Suspension Systems or Not
To some degree, a pneumatic or hybrid suspension system (e.g., Mor-Ryde, EZ-Ride, etc.) will "dampen" the vertical forces from bumps and dips. But they will not eliminate them altogether. In extreme cases - where, for example, a transit driver whose schedule is too tight races over a patch of pot holes and raised "patches" - a passenger can easily be jettisoned upwards from his or her seat, sometimes tossed up a suprising distance. This jettisoning may depend on the location of this passenger's seat (over or near the rear axle seems to be a likely "hot seat"). But it is mostly a consequence of the vehicle's speed over the bump or dip. Keep in mind that pneumatic suspension systems are designed largely to "keep the floor level" - i.e., to counteract the longitudinal and lateral inertial and centrifugal forces that would otherwise minimize the bus' or coach's roll, pitch and yaw (or "directional stabiltiy" in bus terminology). These suspension systems dampen vertical forces far less, since doing so is not their primary purpose. So while air bags may help, they may not help very much when the bumps and dips are significant and the vehicle's speed over them is far in excess of that which is appropriate.
Keeping Humpty on the Wall
Rarely does an entire route traverse a continuous stream of potholes, speed bumps and raised "patches." Instead, these are almost always occasional, or involve small stretches of roadway that has either not been repaired, or has been repaired poorly - or even both when the current year's potholes were not yet patched into the irregular bumps and humps of the preceding year's. Since most drivers - particularly in transit - are familiar with these sections of roadway or their occasional anomalies, passing through them several times a day, it only makes sense to slow down when traversing them. If one is obsessive about maintaining his or her schedule, or under "unofficial" pressure to do so, a far lesser sin is to speed over the smooth portions to make up the time - although I am not remotely recommending this remedy.
An important point to remember is that the inscription on the Statue of Liberty does not state, "Send us your athletes, gymnasts and acrobats yearning to take risks." Instead, and particularly in the ADA era, it would make sense for drivers to operate as though all the passengers are frail - not simply hope that the few who are likely to be will survive the antics of a careless, negligent or reckless driver cruising or racing over roadway irregularities. In other words, even if you do not spot Humpty on your bus, just pretend he is on board, and make sure you do not break him. More importantly, in today's litiguous operating environment - where 60 percent of all motorcoach passengers are elderly - it would be prudent to pretend, if not operate as though, Humpty's entire family is likely on board.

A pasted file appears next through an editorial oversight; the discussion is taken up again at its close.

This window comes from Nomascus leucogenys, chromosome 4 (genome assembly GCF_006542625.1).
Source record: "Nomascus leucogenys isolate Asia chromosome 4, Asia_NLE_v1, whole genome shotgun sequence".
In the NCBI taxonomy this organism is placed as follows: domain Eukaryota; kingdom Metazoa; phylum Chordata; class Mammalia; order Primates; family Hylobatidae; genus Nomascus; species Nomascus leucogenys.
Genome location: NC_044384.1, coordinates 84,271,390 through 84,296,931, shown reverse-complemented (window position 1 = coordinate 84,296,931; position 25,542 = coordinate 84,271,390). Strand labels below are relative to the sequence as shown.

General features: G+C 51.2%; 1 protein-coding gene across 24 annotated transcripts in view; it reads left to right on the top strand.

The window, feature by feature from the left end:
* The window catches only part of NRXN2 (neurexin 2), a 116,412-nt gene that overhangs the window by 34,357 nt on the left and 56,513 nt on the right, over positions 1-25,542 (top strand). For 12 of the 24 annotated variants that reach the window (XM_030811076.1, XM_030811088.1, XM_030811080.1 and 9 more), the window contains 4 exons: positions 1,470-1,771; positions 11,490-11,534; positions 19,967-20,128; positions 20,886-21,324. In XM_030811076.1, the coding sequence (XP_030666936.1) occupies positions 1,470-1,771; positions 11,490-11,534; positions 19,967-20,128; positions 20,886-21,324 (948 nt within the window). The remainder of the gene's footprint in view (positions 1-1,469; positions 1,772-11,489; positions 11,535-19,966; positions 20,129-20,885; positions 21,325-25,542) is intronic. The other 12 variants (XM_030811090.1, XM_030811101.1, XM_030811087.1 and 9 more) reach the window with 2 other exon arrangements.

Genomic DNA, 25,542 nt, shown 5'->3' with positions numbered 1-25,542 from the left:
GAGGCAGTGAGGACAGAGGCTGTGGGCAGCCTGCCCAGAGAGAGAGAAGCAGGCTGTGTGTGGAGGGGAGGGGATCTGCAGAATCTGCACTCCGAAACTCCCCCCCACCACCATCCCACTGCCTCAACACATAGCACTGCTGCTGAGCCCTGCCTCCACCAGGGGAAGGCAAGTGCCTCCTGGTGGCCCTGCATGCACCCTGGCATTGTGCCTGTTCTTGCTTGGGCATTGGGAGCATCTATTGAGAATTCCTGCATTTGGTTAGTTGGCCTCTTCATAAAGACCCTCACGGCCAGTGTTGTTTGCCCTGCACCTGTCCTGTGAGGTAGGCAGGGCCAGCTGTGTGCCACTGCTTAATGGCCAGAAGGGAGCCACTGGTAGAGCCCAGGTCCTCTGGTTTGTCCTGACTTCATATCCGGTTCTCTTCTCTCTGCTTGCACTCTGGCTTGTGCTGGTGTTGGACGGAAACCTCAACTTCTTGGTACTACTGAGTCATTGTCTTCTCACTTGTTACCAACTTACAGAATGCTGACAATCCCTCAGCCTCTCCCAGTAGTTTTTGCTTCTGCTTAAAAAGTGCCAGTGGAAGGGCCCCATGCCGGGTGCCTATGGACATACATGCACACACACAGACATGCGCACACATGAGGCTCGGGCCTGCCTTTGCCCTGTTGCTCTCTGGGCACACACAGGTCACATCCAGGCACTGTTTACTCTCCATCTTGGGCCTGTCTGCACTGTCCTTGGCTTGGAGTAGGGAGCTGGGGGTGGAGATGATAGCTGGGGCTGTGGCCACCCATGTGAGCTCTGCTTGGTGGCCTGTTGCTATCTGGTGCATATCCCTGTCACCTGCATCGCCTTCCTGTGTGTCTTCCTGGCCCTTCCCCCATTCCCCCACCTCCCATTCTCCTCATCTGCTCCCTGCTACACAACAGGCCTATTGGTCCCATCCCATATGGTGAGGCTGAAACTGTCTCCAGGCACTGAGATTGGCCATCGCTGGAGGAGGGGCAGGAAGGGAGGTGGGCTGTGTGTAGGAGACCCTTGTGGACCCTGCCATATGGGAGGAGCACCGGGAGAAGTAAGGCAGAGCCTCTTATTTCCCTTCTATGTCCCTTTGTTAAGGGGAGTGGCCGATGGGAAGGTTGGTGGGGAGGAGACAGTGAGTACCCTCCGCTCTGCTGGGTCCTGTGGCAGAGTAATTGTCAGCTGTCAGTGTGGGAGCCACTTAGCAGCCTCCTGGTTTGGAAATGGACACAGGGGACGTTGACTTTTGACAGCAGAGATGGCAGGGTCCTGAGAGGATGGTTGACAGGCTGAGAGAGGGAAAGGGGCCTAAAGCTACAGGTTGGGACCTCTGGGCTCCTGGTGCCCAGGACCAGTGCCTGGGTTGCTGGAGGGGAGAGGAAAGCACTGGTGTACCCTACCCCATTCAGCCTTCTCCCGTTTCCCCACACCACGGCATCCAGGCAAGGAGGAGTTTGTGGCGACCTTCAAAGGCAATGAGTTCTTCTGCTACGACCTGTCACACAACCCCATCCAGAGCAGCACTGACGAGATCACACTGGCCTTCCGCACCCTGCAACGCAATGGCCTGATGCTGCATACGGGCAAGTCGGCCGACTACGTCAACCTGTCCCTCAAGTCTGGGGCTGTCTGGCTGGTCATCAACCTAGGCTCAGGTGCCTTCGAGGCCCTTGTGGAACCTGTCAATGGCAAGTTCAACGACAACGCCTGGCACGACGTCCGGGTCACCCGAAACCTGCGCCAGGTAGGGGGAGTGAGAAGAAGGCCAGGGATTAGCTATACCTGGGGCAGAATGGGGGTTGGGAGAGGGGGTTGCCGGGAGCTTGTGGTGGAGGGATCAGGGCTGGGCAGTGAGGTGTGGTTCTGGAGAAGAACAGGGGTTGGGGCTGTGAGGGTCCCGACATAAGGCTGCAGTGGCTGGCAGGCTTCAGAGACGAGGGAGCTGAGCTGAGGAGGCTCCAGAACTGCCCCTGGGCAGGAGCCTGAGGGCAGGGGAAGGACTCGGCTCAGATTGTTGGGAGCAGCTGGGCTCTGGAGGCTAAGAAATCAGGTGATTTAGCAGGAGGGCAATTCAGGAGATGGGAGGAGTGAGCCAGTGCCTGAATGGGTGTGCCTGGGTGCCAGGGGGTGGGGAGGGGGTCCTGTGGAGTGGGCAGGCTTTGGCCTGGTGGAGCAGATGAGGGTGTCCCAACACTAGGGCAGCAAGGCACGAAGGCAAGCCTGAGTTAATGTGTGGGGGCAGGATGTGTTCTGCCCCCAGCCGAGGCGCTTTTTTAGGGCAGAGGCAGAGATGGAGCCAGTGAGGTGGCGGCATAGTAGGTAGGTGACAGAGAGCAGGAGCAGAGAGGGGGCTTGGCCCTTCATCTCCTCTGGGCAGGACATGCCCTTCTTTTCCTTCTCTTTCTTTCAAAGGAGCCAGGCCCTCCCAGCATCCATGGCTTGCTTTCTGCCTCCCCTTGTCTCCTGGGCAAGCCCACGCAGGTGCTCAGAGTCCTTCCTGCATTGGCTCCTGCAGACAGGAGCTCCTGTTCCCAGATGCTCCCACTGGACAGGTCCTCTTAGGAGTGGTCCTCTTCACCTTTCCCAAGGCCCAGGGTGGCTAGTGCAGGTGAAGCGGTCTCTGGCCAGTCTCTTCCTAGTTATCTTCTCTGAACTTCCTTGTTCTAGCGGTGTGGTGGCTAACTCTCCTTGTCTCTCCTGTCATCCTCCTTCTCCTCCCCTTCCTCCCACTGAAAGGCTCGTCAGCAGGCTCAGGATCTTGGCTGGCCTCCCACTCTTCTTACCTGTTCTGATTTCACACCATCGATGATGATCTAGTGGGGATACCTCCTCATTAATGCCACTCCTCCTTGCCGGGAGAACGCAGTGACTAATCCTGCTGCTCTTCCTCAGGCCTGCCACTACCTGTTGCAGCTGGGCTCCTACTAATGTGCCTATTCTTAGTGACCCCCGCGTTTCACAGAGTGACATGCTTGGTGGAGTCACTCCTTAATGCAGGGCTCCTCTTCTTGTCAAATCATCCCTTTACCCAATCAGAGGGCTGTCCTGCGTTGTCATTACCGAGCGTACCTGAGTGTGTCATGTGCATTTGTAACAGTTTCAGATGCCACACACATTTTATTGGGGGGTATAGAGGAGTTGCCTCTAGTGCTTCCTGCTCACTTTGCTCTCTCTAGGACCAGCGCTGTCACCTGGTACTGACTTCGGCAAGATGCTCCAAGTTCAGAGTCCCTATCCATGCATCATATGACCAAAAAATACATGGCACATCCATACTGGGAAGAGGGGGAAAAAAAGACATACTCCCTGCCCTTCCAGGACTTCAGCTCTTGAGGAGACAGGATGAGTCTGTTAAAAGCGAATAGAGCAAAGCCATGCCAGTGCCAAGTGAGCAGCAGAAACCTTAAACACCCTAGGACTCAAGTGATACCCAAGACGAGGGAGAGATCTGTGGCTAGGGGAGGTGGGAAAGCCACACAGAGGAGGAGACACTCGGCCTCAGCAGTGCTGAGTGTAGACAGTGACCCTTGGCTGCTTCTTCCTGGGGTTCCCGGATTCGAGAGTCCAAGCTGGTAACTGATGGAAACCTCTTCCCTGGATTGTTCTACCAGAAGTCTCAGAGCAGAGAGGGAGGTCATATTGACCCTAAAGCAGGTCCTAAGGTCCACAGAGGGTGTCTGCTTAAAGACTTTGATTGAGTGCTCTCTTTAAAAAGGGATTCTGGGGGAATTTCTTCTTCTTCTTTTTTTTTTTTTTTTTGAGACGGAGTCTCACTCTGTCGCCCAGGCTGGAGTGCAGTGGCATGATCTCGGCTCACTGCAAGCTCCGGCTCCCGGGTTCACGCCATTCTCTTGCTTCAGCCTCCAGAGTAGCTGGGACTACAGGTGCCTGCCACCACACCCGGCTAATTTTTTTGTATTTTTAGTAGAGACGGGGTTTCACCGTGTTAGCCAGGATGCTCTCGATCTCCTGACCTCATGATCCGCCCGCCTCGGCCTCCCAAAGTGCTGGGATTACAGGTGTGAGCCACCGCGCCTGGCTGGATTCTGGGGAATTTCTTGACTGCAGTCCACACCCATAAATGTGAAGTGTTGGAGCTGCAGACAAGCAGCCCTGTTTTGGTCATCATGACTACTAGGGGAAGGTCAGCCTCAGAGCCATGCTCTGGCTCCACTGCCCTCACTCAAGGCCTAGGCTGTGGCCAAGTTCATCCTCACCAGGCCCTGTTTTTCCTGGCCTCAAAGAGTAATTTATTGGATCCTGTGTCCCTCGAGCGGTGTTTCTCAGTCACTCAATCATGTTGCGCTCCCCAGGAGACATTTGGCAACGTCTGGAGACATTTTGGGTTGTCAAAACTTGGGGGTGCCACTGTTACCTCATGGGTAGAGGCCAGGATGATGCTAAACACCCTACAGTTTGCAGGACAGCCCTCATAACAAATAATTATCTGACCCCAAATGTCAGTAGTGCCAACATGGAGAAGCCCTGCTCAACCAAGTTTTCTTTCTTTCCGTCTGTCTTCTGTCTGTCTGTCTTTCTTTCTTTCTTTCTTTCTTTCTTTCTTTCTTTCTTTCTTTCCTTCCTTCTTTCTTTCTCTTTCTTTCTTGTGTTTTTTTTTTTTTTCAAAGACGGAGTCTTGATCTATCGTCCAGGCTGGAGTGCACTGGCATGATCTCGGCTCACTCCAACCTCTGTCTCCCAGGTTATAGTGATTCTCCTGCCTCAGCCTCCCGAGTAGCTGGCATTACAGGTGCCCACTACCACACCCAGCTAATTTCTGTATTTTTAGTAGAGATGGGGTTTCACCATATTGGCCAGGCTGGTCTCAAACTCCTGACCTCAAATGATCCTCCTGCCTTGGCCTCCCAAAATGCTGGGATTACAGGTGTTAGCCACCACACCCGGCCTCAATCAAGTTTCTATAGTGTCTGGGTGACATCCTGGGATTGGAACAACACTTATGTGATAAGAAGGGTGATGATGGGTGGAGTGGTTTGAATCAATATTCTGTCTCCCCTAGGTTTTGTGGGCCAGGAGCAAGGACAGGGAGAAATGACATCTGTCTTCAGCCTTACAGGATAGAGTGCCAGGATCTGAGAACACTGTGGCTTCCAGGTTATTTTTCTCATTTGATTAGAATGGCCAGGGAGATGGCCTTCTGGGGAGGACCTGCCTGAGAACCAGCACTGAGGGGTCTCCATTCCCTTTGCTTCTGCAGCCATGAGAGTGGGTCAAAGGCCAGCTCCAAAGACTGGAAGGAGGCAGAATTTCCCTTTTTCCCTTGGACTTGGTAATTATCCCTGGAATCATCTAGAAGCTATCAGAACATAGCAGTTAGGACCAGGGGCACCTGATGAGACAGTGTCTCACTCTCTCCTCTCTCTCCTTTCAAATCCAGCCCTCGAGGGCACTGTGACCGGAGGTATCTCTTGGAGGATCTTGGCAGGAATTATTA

It is not for no reason that, in legal doctrines, disabled or elderly passengers are characterized as "eggshells." This characterization is an expansion of the general legal principle that one "takes the victim as he finds him." In other words, not only is it not simply "too bad" for the poor, already-broken passenger if you break him or her worse, but instead, you are typically considered more liable when you hurt a passenger who is already broken than when you break one who is not. Regardless, break a passenger's bones and you will hear these phrases and principles emerge often in the lawsuit against your driver and company that will almost certain emerge and, on occasion, decimate your business and your livelihood.